From Antinous (1954).
A few drawings and paintings by Jean Boullet, a prolific French illustrator who was also a writer—passionate about “sexology, conjuring, magic, demonology, and mythology”, says Wikipédia—and a film critic. His illustrations range from books by Raymond Radiguet, Boris Vian and Edgar Allan Poe to unabashed homoerotic collections of his own, one of which, Tapis volant (1945), has an introduction by Jean Cocteau. Boullet’s figures are very Cocteau-like, especially those depicting the sailors which Cocteau also liked to draw and fantasise about. The Au Bonheur du Jour gallery has many pages of Boullet’s drawings and publications, while Bibliothèque Gay has several posts showing complete sets of drawings from some of his books. Many of the artist’s drawings circulating without credit on the web seem to originate there. Don’t miss Metamorphoses (1950).
• See also: The Male Universe of Subversive Genius Jean Boullet by Julien Beyle.
Portrait of Jean Marais.
Portrait of Kenneth Anger.
Continue reading “The art of Jean Boullet, 1921–1970”
A 35-minute color film by Cocteau entitled La Villa Santo Sospir. Shot in 1952, this is an “amateur film” done in 16mm, a sort of home movie in which Cocteau takes the viewer on a tour of a friend’s villa on the French coast (a major location used in Testament of Orpheus). The house itself is heavily decorated, mostly by Cocteau (and a bit by Picasso), and we are given an extensive tour of the artwork. Cocteau also shows us several dozen paintings as well. Most cover mythological themes, of course. He also proudly shows paintings by Edouard Dermithe and Jean Marais and plays around his own home in Villefranche. This informal little project once again shows the joy Cocteau takes in creating art, in addition to showing a side of his work (his paintings and drawings) that his films often overshadow.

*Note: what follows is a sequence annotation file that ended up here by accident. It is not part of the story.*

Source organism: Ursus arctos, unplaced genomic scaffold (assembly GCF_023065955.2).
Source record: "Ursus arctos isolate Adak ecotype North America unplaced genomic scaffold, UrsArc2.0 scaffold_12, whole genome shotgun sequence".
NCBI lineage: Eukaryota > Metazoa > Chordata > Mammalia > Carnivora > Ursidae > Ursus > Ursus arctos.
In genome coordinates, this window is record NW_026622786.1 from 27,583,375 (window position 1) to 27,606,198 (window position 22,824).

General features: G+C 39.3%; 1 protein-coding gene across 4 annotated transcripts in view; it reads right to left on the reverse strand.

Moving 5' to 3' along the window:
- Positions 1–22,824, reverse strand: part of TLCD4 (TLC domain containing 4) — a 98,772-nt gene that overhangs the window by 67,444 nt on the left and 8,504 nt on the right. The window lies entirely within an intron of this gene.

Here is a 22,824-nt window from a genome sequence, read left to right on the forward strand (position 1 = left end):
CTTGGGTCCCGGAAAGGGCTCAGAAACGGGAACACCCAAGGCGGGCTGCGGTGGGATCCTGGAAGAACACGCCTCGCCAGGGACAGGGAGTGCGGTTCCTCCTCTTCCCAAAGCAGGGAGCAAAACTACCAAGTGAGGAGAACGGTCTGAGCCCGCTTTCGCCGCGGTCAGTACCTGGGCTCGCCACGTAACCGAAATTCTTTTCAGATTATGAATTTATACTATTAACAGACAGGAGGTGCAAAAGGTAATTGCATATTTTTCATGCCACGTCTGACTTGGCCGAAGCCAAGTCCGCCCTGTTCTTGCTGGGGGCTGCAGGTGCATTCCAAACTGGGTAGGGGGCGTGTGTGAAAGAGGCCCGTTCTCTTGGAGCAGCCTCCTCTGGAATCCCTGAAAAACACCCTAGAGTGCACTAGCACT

La Villa Santo Sospir, 1952, 250 mb, (AVI)
The film is in French but Ubuweb provide a subtitle file if you know how to use those. This isn’t really essential however (despite the copious narration), the film is more concerned with giving the viewer a guided tour of the villa and its decorations. Fascinating seeing Cocteau working with colour even though many of the drawings and murals on display are his characteristic black lines on a white field. Nice also to see again his habitual delight with cinematic trickery in the reverse-motion sequences, wiping a blank canvas with a cloth so that a drawing appears, or piecing together living flowers from fragments of stalk and petal.